Kyiv has co-signed with Russia and the Donetsk and Luhansk “people’s republics” (DPR, LPR) a commitment to: a) accept the holding of “local elections” in that Russian-controlled territory of Ukraine and b) accept the Organization for Security and Cooperation in Europe’s (OSCE) monitoring and assessment of the democratic validity of such “elections.” Under those documents, signed on October 1, the OSCE’s validation of those “elections” would qualify the Donetsk-Luhansk territory for a permanent “special status,” as originally prescribed by the Russia-dictated Minsk armistice (see EDM, September 17, 24, 25, 26, October 3).
For the first time in the history of Russia-orchestrated conflicts, the OSCE now declares itself prepared to observe and evaluate “elections” in a territory occupied or controlled by Russia—in this case, in Ukraine’s Donbas. The OSCE is thereby breaking with its own practice of refusing to take notice of such “elections.” This organization never considered becoming involved with “elections” or “plebiscites” in Moldova’s Transnistria region, in Georgia’s Abkhazia and South Ossetia regions, or (from 2014 onward) in Crimea and the Donetsk-Luhansk territory. The OSCE reacted to every such “election” or “plebiscite” (including those staged in Donetsk-Luhansk in 2014 and 2018) by rejecting the legality and legitimacy of those votes. In that light, dignifying upcoming “elections” in Donetsk-Luhansk with monitoring and evaluation by the OSCE would be a major concession to Russia.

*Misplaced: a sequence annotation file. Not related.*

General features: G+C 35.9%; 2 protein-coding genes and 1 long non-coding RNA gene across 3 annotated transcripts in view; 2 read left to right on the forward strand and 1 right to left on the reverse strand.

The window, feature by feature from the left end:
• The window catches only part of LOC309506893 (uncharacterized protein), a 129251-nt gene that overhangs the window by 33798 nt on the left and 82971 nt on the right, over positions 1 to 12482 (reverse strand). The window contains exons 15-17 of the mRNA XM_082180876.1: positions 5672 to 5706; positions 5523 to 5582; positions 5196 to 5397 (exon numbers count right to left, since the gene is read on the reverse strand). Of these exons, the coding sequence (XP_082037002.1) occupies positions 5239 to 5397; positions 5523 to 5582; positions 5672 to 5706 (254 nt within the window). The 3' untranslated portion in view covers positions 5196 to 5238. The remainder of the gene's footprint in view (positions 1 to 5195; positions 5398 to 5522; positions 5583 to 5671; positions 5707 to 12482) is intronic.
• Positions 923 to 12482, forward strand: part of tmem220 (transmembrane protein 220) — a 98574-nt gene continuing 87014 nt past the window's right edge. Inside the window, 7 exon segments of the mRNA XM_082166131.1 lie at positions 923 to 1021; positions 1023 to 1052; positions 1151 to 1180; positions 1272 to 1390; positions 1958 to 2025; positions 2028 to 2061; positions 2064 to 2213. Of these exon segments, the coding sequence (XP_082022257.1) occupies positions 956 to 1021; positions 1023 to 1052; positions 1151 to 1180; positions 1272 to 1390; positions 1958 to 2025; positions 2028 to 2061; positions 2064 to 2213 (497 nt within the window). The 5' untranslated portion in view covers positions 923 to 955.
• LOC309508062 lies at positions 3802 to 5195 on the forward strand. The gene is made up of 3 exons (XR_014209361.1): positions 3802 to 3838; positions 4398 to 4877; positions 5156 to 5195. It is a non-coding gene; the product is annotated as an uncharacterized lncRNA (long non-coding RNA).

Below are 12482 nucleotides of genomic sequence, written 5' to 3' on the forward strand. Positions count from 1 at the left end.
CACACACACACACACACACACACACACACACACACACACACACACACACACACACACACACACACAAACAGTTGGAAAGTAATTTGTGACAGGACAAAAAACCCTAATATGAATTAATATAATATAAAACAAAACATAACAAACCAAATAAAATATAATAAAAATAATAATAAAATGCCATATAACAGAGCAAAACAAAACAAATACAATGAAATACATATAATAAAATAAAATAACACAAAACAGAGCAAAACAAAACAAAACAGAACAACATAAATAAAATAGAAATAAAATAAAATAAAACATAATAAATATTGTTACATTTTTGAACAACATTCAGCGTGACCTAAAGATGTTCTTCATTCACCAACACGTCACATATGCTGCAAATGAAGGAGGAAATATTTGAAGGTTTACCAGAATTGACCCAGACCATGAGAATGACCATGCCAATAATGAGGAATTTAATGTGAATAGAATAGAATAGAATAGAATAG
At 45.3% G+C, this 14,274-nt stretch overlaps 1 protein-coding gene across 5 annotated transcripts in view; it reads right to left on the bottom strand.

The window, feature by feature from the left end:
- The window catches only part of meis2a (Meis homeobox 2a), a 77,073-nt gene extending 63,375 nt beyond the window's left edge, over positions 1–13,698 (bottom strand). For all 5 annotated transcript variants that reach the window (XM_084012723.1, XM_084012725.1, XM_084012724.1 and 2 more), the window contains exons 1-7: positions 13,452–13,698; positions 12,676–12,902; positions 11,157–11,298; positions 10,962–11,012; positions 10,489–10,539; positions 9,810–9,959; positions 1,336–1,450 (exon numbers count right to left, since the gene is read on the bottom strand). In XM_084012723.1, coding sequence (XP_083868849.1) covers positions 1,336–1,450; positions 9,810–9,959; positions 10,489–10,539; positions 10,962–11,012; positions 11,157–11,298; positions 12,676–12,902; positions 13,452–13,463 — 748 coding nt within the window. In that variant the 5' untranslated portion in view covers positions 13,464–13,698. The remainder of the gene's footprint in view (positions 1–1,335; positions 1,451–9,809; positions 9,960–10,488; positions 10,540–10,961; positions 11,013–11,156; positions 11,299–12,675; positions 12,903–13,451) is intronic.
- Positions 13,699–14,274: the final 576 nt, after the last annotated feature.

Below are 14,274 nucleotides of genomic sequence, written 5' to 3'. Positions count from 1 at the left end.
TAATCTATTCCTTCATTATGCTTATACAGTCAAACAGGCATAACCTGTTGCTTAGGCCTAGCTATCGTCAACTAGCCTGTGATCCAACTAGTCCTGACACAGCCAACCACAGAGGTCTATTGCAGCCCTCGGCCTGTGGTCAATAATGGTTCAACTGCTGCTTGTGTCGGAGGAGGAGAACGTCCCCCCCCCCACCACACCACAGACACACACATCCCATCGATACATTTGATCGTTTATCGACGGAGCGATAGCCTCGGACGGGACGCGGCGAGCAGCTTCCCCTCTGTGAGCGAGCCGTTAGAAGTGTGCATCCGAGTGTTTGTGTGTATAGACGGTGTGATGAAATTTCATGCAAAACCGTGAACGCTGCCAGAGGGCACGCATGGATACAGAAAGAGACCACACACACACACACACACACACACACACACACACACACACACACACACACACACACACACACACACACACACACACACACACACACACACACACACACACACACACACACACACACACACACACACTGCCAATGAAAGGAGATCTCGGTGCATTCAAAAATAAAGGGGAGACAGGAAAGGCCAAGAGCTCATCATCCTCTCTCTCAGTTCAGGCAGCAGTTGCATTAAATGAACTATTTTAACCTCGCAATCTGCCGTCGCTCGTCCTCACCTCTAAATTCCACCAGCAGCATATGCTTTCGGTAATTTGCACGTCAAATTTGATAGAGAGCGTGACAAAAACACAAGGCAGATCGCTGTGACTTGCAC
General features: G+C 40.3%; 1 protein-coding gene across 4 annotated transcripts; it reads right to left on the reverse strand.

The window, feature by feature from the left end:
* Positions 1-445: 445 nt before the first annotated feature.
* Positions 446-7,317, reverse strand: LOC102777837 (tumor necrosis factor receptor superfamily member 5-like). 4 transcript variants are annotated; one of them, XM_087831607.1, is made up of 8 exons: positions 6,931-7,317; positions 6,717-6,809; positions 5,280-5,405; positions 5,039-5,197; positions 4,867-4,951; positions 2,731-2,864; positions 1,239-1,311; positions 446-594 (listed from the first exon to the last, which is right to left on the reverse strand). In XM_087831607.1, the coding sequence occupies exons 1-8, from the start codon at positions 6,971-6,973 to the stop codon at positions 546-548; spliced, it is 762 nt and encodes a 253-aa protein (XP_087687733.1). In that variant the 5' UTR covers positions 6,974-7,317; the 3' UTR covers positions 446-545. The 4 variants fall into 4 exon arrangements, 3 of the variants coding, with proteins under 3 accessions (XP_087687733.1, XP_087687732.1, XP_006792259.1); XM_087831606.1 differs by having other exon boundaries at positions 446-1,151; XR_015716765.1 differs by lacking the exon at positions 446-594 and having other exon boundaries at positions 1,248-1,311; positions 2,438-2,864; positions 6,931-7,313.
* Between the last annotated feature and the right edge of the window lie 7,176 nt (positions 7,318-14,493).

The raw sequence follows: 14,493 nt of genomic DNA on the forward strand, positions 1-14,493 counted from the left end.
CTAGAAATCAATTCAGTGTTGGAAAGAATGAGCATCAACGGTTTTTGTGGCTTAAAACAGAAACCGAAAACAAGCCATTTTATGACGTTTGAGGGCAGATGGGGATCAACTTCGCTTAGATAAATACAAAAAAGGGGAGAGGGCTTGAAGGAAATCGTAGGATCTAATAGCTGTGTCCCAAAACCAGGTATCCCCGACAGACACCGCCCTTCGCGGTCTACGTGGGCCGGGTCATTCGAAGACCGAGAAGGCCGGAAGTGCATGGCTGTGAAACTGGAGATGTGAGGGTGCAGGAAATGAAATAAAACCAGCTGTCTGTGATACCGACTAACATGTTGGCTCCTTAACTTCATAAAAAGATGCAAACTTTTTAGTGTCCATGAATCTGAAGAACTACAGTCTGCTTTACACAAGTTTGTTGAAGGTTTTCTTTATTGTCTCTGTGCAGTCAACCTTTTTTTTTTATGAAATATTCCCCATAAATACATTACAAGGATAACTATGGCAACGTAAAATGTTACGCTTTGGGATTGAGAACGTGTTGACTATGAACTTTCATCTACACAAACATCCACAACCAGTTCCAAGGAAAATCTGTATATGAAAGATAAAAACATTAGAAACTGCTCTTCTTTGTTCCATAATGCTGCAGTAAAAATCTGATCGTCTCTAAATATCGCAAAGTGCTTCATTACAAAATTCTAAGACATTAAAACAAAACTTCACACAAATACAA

Russia, France and Germany (in that order) are prepared to instrumentalize the OSCE for that purpose. Moscow’s obvious political objective is to have the OSCE validate the outcome of Donetsk-Luhansk “elections.” These are supposed to provide a democratic-looking cover for this territory’s “special status” and for international acceptance of that status: nominally within Ukraine but de facto under Russia’s control, undermining Ukraine from within. For their part, Paris and Berlin want “elections” in Donetsk-Luhansk to change the definition of this international crisis. Their goal (overlapping with Moscow’s) is to redefine Russia’s aggression against Ukraine into an (ostensibly) internal problem for Ukraine and to “normalize” relations with Russia.
Under the “Steinmeier Formula,” agreed on October 1, Kyiv would bring that territory’s special status temporarily into force even before the OSCE validates those “elections,” then bring it permanently into force if the OSCE validates those “elections.” The first step in that sequence amounts to introducing the special status preemptively. If Kyiv is rushed into proclaiming the special status ahead of the vote count and tabulation, simply because elections were physically staged, it would then become politically prohibitive for Kyiv to revoke the special status if significant fraud occurs in the vote count and tabulation. The second step in that sequence clearly implies automaticity, there being no provision for Ukraine to stop the approval of the permanent effect of the special status. All this compromises from the outset any pretense of “democratic”conditionality of that status. The procedure is designed to entrap Ukraine and misuse the OSCE for legitimizing Russia’s proxies.
Kyiv committed itself to the Steinmeier Formula on October 1 alongside Donetsk and Luhansk, in identically-worded letters, mediated by the OSCE and addressed to the OSCE’s Chairmanship (see EDM, October 3). This procedure is not strictly a part of Steinmeier’s Formula, but a bonus on top of it for Moscow and the DPR-LPR. The procedure has placed Kyiv in a co-equal position with Donetsk-Luhansk. It is also setting the stage for follow-up negotiations between Kyiv and DPR-LPR regarding the legal basis and modalities of those “elections.” President Volodymyr Zelenskyy has thereby conceded key negotiating positions that Ukraine had defended since 2015.